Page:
Q&A: Megafaun's Brad Cook

Q&A: Megafaun's Brad Cook

Playing in Minneapolis marks a return to familiar territory for North Carolina trio Megafaun. Brothers Brad and Phil Cook and bandmate Joe Westerlund all grew up in nearby Eau Claire, Wisconsin, where they were members of DeYarmond Edison with Justin Vernon. After that group disbanded in 2006, Vernon rose to prominence under the Bon Iver moniker, while the other three enjoyed a watershed year in their own right last year with the release of Gather, Form, and Fly, Megafaun's second album.Gorgeous numbers like "Kaufman's Ballad" and "The Fade" demonstrate elegant songcraft and a keen sense of folk traditions, such songs' ramshackle warmth and rough-hewn harmonies earning the band comparisons with Fleet Foxes. What separates the trio from their many retro-leaning folk counterparts is a penchant for experimentation, as more often than not the band prefers to blow up their melodies with improvisational shards and found-sound snippets to create a unique collage of Americana and postmodernism.

Gimme Noise caught up with Brad Cook over the phone to preview tonight's show at the Cedar. The guitarist reflected on his band's Midwestern roots, its newfound success, and the recording of a new EP, Heretofore.

Gimme Noise: Did you follow the music scene in the Cities very much when you were growing up in Eau Claire?

Brad Cook: By the time we started playing together we were really into Bobby Llama. They were really our window into the Minneapolis music scene. We actually played a few shows with them back in the early '00s, and we were also especially into bands like the Love-Cars, 12 Rods, Happy Apple. We just really thought all of these bands wrote incredibly thoughtful, fresh tunes -- not necessarily just because they were insane musicians but because were just kind of moved by it.

You moved out to Raleigh a number of years ago.  What prompted the move out East?

It was really pretty arbitrary. You just lose so much steam in the winter [in the Midwest], we decided we wanted something more moderate. Everyone seemed to be going to Austin and Nashville, so we didn't want to do that, and we weren't ready to go all the way out West, so North Carolina seemed like more of a neutral location.  We've found a community that's similar to Wisconsin, the people are friendly and down to earth, so it's been good for us.

When you first moved out East, you were still in DeYarmond Edison. Justin Vernon wrote a lot of the songs back then, so how did that change with the formation of Megafaun?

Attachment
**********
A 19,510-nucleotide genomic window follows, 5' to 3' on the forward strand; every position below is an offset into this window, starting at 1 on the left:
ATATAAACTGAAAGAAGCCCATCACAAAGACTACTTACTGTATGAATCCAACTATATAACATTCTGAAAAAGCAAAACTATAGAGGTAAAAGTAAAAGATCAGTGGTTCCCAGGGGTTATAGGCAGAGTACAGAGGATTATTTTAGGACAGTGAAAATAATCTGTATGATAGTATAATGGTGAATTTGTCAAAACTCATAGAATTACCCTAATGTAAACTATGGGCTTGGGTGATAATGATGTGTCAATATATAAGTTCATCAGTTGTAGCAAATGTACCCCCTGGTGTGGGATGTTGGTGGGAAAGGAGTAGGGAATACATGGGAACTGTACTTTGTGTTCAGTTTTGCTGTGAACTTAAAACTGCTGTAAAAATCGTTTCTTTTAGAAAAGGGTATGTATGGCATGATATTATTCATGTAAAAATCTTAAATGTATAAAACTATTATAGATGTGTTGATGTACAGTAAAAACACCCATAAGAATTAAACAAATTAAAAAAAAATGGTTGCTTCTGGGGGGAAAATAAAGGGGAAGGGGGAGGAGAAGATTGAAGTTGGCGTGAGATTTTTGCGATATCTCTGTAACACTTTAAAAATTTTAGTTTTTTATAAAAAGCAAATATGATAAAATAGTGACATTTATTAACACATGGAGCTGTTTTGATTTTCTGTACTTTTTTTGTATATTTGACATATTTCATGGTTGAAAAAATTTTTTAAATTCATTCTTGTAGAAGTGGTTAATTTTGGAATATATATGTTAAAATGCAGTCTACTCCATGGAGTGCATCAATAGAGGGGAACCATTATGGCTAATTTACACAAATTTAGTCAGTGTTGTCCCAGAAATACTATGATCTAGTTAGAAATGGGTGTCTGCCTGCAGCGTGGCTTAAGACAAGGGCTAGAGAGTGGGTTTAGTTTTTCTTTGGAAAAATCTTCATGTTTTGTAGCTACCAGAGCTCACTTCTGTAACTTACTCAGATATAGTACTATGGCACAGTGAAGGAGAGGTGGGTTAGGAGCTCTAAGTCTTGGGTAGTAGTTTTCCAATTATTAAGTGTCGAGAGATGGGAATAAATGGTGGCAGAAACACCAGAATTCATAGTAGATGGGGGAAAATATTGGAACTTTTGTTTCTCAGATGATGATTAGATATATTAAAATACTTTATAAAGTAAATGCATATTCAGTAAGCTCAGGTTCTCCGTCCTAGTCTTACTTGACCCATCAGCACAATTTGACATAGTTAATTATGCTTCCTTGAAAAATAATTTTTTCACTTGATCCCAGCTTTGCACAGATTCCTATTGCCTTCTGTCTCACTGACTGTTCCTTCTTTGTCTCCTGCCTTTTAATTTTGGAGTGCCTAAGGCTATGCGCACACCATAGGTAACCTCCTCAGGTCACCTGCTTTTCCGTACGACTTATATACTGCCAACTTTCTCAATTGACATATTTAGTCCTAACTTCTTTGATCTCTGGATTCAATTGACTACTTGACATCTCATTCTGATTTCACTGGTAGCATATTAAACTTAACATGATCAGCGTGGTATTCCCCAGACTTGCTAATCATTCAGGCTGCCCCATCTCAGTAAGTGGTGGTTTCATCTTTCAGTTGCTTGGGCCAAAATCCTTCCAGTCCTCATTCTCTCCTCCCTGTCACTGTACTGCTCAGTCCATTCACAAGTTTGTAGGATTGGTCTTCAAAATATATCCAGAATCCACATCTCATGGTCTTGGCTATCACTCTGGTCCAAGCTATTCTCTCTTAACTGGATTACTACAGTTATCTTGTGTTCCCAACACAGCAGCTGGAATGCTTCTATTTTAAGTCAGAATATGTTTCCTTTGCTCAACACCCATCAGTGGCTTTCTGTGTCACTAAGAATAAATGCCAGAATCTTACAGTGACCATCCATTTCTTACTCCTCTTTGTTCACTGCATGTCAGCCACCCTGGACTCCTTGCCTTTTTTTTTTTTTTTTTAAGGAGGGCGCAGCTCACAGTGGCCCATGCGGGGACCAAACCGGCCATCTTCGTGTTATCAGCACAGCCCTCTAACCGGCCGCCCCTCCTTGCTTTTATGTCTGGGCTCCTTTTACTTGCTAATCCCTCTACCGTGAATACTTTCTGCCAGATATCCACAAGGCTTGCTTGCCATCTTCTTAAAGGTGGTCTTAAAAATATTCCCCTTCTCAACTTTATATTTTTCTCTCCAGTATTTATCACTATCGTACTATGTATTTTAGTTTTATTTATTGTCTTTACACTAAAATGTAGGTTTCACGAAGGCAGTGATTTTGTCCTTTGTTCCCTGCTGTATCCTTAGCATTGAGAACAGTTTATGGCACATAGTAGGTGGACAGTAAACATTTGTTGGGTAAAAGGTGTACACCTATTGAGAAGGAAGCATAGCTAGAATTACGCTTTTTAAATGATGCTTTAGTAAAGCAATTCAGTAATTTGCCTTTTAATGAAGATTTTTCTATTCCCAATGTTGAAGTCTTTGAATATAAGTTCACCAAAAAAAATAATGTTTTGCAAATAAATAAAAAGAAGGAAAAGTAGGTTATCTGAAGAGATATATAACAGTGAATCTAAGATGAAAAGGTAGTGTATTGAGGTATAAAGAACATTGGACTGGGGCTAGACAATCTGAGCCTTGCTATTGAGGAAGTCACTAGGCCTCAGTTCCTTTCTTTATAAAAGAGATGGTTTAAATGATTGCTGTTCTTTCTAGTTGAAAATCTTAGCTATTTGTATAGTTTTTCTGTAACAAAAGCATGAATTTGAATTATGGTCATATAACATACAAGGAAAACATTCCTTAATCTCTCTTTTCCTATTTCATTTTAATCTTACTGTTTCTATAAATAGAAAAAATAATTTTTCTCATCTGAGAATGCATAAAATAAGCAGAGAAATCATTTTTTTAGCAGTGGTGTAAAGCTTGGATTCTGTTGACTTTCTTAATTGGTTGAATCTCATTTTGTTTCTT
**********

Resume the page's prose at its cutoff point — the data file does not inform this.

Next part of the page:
It's extremely collaborative. For instance, with our new six-song EP, we each brought a complete vision to the project.  The arrangements we fully collaborated on, but otherwise we'd piece it together -- maybe someone writes a melody, someone else a chorus. We try to leave room for creativity and leave windows to get out if we need to, and maybe start something new. It's great when someone brings something complete, too; it's a way to help learn about another person.

Can you say a little more about the new EP?

When we finished our tour of Europe in November and December, we recognized we were going to be home for all of January and February -- the longest period we've been home in one shot for a year. It wasn't long enough to get jobs, so it was really a matter of self-discipline: we'd write and record every day, treated it like a 9 to 5 job. We ended up coming up with about thirteen songs and latched on to five of them. We also wanted to come up with something improvised, so the first day in the studio we took an unedited 13-minute improvisation and recontextualized it as a composition. [The project] was a good way of staying motivated and focused. The label's releasing it in the summer, we actually get the master back today.

There was a lot of positive press for your last album, Gather, Form, and Fly. Has that changed life much for you guys?

Yes and no. I don't know, I feel like when I talk to people at our concerts the majority of people are still arriving through word of mouth from people who've seen other shows. It's not like we're selling a ton of records, and we're still a relatively new band, but [the reviews have] been helpful and opened a lot of doors. Our internal momentum has stayed steady, all the changes have been pretty digestable.

Does it still feel like a homecoming to come back and play in the Midwest?

Absolutely. We have so many friends in the Minneapolis music scene. It's weird how much that city has become a hometown for us because it never was when we were there. I think we played there maybe four times -- a couple times at the Cedar, once at the 400, and another time at this weird sports bar in St. Paul that I can't recall -- but somehow [Minneapolis] became this mutually exciting place to go in the Midwest. Definitely, it feels like a homecoming.

MEGAFAUN play with Charlie Parr and Breathe Owl Breathe TONIGHT, APRIL 9, at the CEDAR CULTURAL CENTER. All ages. $12. 7 p.m. doors.

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